Will you pay manimony after your divorce?

If you are a Missouri woman who has successfully climbed the corporate ladder to the point where you earn a significant salary, this is a good thing. But if you earn more than your husband does, it may not be such a good thing if the two of you divorce. Why? Because you may have to pay him manimony after the divorce.

If you have never run across the word manimony before, Wife.org explains that this is the nickname given to spousal support payments made by a woman to her former husband. While fewer than 15% of today’s divorces nationwide result in manimony payments, nevertheless it is a growing phenomenon as ever more women achieve high-paying jobs. Actually, in roughly 40% of today’s American households, the woman brings home the larger or only paycheck.

Manimony factors

Should your husband make less than you and ask for manimony as part of your divorce proceedings, the judge will consider a number of factors, including the following ones, before making the award:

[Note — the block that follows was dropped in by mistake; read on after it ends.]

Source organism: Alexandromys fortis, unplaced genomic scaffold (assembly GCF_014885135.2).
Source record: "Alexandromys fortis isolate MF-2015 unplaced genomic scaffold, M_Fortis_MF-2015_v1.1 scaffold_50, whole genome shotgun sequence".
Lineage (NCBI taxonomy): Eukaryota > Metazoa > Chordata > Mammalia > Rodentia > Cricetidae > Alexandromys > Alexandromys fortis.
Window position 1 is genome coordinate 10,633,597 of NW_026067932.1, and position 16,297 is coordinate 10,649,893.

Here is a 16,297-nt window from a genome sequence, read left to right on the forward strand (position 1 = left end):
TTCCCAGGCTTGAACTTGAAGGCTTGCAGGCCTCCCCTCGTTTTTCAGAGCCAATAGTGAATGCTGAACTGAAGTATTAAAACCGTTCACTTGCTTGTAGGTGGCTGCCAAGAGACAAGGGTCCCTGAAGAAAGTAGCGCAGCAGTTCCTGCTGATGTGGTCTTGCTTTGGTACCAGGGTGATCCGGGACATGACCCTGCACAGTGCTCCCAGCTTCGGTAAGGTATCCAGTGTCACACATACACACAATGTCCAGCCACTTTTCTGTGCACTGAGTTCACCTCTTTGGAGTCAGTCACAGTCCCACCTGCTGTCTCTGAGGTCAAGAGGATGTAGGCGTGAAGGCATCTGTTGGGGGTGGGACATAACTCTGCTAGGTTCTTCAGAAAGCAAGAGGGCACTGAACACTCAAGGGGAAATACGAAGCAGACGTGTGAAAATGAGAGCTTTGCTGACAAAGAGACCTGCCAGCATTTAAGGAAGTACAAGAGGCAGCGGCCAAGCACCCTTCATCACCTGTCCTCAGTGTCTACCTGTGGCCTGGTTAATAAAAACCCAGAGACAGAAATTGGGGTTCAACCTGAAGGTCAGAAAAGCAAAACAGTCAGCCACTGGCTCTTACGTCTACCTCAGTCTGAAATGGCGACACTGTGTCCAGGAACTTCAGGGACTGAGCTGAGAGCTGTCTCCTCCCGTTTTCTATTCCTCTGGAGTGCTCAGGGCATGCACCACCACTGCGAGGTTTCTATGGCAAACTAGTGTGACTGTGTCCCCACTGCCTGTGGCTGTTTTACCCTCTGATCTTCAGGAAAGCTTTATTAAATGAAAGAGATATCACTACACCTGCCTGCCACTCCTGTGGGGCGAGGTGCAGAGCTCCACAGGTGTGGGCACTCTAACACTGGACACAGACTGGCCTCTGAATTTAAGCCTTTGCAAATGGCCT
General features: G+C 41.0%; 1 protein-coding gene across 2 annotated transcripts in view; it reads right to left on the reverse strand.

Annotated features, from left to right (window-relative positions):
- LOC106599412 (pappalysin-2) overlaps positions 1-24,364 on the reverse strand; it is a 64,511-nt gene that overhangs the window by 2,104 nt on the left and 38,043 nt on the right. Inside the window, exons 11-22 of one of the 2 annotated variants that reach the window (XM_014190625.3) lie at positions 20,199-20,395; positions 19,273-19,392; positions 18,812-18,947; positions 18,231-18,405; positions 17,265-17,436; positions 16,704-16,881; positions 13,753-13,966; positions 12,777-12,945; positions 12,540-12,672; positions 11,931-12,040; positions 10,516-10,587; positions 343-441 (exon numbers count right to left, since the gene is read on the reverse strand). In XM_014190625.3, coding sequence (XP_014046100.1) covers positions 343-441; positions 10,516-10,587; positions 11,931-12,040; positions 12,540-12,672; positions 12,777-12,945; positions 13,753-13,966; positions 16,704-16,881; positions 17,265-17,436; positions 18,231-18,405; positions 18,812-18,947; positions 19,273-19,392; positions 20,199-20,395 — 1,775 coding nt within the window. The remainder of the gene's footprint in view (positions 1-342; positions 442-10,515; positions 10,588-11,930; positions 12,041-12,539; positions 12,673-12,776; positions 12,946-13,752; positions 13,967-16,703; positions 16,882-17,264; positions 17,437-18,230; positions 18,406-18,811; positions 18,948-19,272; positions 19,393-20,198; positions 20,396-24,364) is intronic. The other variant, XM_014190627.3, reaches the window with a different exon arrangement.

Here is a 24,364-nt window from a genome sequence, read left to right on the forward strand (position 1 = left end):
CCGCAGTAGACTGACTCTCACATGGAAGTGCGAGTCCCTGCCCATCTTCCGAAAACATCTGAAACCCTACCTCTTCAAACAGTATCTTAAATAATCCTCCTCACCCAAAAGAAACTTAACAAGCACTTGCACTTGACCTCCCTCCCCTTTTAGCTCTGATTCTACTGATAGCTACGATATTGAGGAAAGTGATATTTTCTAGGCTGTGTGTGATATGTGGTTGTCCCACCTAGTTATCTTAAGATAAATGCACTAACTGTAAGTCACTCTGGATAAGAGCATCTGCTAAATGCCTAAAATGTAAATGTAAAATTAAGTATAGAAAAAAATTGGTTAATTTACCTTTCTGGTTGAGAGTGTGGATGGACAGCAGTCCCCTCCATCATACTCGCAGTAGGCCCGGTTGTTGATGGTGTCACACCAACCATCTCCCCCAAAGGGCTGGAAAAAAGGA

• Your current salary, your husband’s salary, and the difference between the two
  • Your earning potential, your husband’s earning potential, and the difference between the two
  • Your educational level, your husband’s educational level, and the difference between the two
  • The amount of additional education and/or training your husband needs to match your earning potential
  • The amount of nonfinancial contributions your husband made to the marriage
  • How long your marriage lasted

Typical manimony durations

Should the judge order you to pay manimony, its duration guidelines likely will follow the standard ones applied to post-divorce spousal support payments. Generally such payments last no longer than 10 years, and most last for shorter periods. For instance, they usually stop if and when your ex-husband remarries. And if the judge granted them on the basis of your husband’s need for further education and/or training, they will stop once he completes his course of study.

This is general educational information and not intended to provide legal advice.

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